Dick Led Me to Yeats

Or perhaps it would make more sense to say that VALIS led me to The Second Comingand who knows where I will go from there?

(Yeah, that headline might possibly be designed to troll for hits.)

I discovered this poem – The Second Coming – by W.B. Yeats whilst reading Philip K. Dick’s VALIS trilogy.

I’m a little appalled that I recognize so many lines from this poem and yet have never read the poem itself till now.) The poem was written 95 years ago, but could very well have been written 95 minutes ago.

Turning and turning in the widening gyre
The falcon cannot hear the falconer;

We’ve lost our moorings. Worse, we’ve lost control of the death-dealing tools we used to wield so expertly.

Things fall apart; the centre cannot hold

We’ve become more tribal, less global, more extreme, less sensible.

Mere anarchy is loosed upon the world,
The blood-dimmed tide is loosed, and everywhere
The ceremony of innocence is drowned;

ISIS anyone? As I write this, these animals have just beheaded an American journalist.

The best lack all conviction, while the worst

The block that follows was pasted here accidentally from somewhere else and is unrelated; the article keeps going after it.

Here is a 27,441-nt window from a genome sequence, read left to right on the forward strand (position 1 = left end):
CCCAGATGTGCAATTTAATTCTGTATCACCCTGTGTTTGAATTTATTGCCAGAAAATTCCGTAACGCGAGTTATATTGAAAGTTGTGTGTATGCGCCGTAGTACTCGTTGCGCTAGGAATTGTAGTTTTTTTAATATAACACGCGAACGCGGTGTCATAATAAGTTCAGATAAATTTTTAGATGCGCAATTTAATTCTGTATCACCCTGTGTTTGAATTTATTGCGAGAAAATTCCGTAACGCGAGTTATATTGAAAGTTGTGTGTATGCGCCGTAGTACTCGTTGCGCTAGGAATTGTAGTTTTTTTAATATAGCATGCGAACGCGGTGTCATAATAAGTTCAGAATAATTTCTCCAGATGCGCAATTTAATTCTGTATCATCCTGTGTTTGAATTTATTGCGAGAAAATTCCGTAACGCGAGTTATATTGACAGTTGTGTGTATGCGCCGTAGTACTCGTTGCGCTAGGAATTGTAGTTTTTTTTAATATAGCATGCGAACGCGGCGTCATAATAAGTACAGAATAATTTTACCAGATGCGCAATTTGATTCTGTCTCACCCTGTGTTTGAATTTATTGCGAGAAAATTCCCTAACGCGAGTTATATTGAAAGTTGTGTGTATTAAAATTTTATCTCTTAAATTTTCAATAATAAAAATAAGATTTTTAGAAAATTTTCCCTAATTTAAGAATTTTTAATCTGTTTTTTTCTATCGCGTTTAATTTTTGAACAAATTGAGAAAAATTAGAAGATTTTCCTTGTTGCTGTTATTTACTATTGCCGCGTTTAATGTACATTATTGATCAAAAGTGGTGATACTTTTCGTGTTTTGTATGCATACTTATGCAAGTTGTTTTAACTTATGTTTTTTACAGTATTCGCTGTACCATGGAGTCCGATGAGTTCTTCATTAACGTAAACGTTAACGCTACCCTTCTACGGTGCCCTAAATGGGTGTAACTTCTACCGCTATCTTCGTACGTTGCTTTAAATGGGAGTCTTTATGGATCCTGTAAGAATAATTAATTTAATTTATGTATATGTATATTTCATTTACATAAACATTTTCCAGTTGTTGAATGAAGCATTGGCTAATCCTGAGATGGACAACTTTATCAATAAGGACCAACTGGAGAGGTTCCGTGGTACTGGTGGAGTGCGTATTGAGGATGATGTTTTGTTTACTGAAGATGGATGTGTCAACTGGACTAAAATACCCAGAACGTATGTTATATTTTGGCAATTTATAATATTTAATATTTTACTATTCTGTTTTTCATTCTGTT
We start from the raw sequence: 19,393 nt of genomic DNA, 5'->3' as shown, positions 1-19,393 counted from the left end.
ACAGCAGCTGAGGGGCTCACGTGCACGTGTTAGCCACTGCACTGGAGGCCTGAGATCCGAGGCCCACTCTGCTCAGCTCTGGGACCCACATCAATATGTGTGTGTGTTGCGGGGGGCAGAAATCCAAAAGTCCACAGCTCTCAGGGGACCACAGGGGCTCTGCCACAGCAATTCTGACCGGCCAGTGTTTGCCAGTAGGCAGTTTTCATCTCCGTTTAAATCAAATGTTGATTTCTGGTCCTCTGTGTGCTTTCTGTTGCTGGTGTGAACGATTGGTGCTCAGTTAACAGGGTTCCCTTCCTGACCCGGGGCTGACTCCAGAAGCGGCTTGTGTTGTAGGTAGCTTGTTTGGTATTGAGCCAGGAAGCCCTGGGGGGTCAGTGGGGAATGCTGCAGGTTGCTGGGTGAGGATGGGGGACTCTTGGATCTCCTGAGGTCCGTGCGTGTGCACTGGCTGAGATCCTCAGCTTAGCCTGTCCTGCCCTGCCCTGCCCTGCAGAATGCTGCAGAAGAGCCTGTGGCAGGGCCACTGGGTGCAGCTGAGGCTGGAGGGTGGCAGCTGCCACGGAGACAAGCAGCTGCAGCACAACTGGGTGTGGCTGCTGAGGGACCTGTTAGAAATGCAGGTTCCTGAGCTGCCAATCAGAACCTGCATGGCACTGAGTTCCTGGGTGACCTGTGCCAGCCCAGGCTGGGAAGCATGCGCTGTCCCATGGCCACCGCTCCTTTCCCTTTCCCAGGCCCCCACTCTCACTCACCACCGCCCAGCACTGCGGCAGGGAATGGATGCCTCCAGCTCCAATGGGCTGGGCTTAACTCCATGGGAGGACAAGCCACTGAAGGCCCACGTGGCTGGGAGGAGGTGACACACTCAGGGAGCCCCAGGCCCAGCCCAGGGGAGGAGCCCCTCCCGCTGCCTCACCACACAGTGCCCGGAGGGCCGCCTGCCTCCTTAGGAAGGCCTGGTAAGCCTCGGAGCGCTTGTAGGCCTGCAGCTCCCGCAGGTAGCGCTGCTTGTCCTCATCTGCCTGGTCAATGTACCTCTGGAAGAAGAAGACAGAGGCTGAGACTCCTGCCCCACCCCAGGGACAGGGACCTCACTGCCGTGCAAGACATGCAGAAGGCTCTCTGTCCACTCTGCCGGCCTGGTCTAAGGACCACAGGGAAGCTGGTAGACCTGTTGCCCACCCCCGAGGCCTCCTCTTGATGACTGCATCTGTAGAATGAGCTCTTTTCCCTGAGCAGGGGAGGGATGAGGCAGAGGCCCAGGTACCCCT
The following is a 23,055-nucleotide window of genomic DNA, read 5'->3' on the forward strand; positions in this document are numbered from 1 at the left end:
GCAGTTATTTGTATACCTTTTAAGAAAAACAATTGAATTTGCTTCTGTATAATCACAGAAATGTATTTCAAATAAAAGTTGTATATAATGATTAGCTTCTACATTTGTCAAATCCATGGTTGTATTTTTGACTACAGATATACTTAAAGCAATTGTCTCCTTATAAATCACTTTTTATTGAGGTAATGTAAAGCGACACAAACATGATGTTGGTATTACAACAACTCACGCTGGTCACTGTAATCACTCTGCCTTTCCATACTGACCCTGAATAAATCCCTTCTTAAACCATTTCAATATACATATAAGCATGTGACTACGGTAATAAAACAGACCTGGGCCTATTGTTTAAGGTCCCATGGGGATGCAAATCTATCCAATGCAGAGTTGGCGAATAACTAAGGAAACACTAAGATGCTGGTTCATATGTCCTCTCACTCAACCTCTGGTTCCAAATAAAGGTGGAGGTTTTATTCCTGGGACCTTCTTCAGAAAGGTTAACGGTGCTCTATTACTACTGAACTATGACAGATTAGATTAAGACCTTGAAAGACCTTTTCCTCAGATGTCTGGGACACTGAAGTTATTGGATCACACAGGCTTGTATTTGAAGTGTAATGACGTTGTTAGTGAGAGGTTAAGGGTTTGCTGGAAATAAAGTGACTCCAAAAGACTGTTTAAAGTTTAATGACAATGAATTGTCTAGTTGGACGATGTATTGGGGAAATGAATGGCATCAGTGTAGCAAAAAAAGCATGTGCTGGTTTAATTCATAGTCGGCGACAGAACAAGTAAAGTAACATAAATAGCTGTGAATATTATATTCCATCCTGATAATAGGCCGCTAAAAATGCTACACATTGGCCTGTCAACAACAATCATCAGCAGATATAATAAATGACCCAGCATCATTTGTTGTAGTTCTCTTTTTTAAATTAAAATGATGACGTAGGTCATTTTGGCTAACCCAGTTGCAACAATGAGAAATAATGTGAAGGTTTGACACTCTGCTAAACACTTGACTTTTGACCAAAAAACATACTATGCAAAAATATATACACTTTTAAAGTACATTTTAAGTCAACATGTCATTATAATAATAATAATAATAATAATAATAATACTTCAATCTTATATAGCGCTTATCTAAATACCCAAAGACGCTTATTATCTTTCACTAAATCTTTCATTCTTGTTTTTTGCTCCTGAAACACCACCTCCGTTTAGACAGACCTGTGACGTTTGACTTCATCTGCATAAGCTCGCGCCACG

Are full of passionate intensity.

I can get pretty passionate about single malt scotch, but that’s about it. I used to be full of passionate intensity, but the fires have dimmed and the conviction has waned. Do I lack conviction because I’ve experienced to much? The answer is – naturally – I’m not sure.

Surely some revelation is at hand;
Surely the Second Coming is at hand.

The disorder and chaos surely mean something. Don’t they? Don’t they?

The Second Coming! Hardly are those words out
When a vast image out of Spiritus Mundi
Troubles my sight:

We stumble through the darkness, not thinking, merely reacting – predictably – to whatever stimulus we experience. 9/11 leads ineluctably to the Patriot Act and Homeland Security and Ferguson and ISIS and gods know what else. Wallenstein led to Bismarck led to Hitler. Luther led to Calvin led to the massacre of the Hugenots. There is nothing new under the sun.

somewhere in sands of the desert
A shape with lion body and the head of a man,
A gaze blank and pitiless as the sun,
Is moving its slow thighs, while all about it
Reel shadows of the indignant desert birds.

Have we awakened something ancient, something bigger and colder and deadlier than we can imagine? Will we even know it if we see it?

The darkness drops again; but now I know
That twenty centuries of stony sleep
Were vexed to nightmare by a rocking cradle,
And what rough beast, its hour come round at last,
Slouches towards Bethlehem to be born?

What rough beast indeed?

Mister Dick was one of a kind, as was – I presume – Mister Yeats.

Leave a Reply

Your email address will not be published. Required fields are marked *